|Born||5 July 1885|
|Died||24 January 1962 (aged 76)|
|Awards||Grand Prix National de Peinture |
Early life and education
Lhote was born 5 July 1885 in Bordeaux, France, and learned wood carving and sculpture from the age of 12, when his father apprenticed him to a local furniture maker to be trained as a sculptor in wood. He enrolled at the École des Beaux-Arts in Bordeaux in 1898 and studied decorative sculpture until 1904.
Whilst there, he began to paint in his spare time and he left home in 1905, moving into his own studio to devote himself to painting. He was influenced by Gauguin and Cézanne and held his first one-man exhibition at the Galerie Druet in 1910, four years after he had moved to Paris.
After initially working in a Fauvist style, Lhote shifted towards Cubism and joined the Section d'Or group in 1912, exhibiting at the Salon de la Section d'Or. He was alongside some of the fathers of modern art, including Gleizes, Villon, Duchamp, Metzinger, Picabia and La Fresnaye.
The outbreak of the First World War interrupted his work and, after discharge from the army in 1917, he became one of the group of Cubists supported by Léonce Rosenberg. In 1918, he co-founded Nouvelle Revue Française, the art journal to which he contributed articles on art theory until 1940.
Lhote taught at the Académie Notre-Dame des Champs from 1918 to 1920, and later taught at other Paris art schools—including the Académie de la Grande Chaumière and his own school, Academy André Lhote which he founded in Montparnasse in 1922. His students included Henri Cartier-Bresson, Conrad O'Brien-ffrench, Elena Mumm Thornton Wilson, Kristin Saleri, Adamson-Eric, Simon Elwes, William Crozier, William Geissler, William Gillies, Kuno Veeber, Charlotte van Pallandt, Wesley E. Johnson, Sava Šumanović, Margaret Lefranc, Shirley Russell, Gwyneth Johnstone, Paul Kane, Julie van der Veen, Michael Wishart, Lino Spilimbergo, Amalia Nieto, Héctor Sgarbi, Tamara de Lempicka, Sarah Marindah Baker, Genevieve Pezet, Nancy van Overveldt and Helen Stewart.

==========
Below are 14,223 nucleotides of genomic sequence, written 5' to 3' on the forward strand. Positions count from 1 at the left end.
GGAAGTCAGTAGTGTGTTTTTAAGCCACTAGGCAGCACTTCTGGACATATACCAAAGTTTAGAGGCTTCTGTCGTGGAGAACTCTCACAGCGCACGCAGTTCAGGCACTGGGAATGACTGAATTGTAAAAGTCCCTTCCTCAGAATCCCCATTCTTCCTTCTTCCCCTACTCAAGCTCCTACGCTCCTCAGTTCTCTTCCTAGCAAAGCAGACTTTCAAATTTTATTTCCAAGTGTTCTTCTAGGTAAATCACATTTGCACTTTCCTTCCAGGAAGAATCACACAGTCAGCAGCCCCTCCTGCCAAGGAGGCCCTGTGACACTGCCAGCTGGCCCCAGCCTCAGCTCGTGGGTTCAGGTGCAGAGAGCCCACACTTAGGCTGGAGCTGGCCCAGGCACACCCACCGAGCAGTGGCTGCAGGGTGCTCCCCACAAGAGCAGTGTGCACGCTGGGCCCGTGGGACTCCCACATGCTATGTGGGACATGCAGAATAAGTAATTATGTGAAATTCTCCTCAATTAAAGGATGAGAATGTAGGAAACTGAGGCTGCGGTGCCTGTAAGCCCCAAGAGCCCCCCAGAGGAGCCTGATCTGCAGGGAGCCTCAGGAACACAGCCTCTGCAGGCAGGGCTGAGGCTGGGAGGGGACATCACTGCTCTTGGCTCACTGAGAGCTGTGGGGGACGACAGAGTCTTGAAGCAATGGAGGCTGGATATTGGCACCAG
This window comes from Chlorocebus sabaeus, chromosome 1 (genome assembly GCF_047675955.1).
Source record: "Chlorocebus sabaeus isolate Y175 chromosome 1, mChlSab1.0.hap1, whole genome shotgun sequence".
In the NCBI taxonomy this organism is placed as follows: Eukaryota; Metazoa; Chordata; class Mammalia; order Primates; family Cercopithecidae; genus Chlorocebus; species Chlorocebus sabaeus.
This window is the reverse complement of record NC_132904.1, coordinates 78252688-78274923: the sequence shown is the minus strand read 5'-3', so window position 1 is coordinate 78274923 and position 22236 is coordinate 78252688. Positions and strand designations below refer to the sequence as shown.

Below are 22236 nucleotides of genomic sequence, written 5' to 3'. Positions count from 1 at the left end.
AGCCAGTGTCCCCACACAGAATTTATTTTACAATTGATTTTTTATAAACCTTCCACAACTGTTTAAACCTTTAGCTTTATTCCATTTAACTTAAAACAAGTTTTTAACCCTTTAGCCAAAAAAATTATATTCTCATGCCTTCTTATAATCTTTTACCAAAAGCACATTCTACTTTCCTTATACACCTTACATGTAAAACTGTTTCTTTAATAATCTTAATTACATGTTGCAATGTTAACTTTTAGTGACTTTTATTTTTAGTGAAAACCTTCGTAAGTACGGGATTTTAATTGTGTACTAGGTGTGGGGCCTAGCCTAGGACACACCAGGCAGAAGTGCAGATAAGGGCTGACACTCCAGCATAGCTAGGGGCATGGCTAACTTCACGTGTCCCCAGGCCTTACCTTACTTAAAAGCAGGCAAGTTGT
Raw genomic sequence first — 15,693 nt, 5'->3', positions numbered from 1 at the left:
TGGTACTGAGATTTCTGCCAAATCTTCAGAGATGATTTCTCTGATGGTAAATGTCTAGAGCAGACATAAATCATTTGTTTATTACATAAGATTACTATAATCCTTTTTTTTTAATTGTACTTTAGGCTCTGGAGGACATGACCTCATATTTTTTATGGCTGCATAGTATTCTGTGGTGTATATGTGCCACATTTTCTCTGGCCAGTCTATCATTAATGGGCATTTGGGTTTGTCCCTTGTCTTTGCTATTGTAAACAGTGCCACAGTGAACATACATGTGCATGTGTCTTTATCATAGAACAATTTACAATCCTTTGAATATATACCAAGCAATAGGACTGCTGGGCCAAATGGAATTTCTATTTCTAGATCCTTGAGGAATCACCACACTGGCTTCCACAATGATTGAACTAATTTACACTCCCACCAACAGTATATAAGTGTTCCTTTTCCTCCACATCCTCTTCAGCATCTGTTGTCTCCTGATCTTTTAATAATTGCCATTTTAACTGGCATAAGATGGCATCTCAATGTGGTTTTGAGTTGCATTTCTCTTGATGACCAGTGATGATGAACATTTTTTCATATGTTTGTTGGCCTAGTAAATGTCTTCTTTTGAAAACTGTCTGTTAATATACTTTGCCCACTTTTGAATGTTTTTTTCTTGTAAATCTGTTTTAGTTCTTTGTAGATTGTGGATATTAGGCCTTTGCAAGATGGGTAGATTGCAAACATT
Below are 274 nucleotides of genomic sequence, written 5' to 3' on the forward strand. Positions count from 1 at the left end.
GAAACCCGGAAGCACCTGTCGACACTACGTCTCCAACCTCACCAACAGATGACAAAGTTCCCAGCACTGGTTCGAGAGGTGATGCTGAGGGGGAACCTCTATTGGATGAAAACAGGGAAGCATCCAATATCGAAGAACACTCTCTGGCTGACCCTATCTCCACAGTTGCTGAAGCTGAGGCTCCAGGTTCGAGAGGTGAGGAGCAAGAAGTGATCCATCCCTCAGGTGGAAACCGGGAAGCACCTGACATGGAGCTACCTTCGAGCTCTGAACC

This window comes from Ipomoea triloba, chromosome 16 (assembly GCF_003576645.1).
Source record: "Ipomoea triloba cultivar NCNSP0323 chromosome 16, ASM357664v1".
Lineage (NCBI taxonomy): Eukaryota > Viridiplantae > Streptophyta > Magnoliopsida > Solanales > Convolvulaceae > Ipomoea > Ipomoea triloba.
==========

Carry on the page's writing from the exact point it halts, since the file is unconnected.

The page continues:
Lhote lectured extensively in France and other countries, including Belgium, England, Italy and, from the 1950s, also in Egypt and Brazil. In Egypt, Lhote worked with Effat Nagy using Egyptian archaeology as subject matter for their work.
His work was rewarded with the Grand Prix National de Peinture for 1955, and the UNESCO commission for sculpture appointed Lhote president of the International Association of Painters, Engravers and Sculptors.
Lhote died in Paris in 1962.
Gallery of works
French Landscape, 1912, oil on canvas, 89 x 116 cm, Musée des Beaux-Arts de Bordeaux
L'Escale (The Stopover), 1913, oil on canvas, 210 x 185 cm, Musée d’Art Moderne de la Ville de Paris
- "André Lhote | French artist". Encyclopedia Britannica. Retrieved 2021-03-07.
- Images and Insights, Hugh Lane Municipal Gallery Of Modern Art, 1993, ISBN 0951424637
- Reginald Howard Wilenski, Modern French Painters, Harcourt, Brace, 1949
- "Andre Lhote | French artist". Encyclopedia Britannica. Retrieved 2017-11-21.
- Jules Heller; Nancy G. Heller (19 December 2013). North American Women Artists of the Twentieth Century: A Biographical Dictionary. Routledge. ISBN 978-1-135-63882-5.
- Akoun, J. P. A. (2005). Akoun: répertoire biographique d'artistes de tous pays des XIXe et XXe siècles. CV-XIX-XX. Cote de l'amateur. p. 603. ISBN 9782859174293.
- Pioneers: Saad El-Khadem and Effat Nagy Museum, Youmna Salah, 1 January 2011, Masress.com, Retrieved 17 September 2015
- "André Lhote | artnet". www.artnet.com. Retrieved 2017-11-21.
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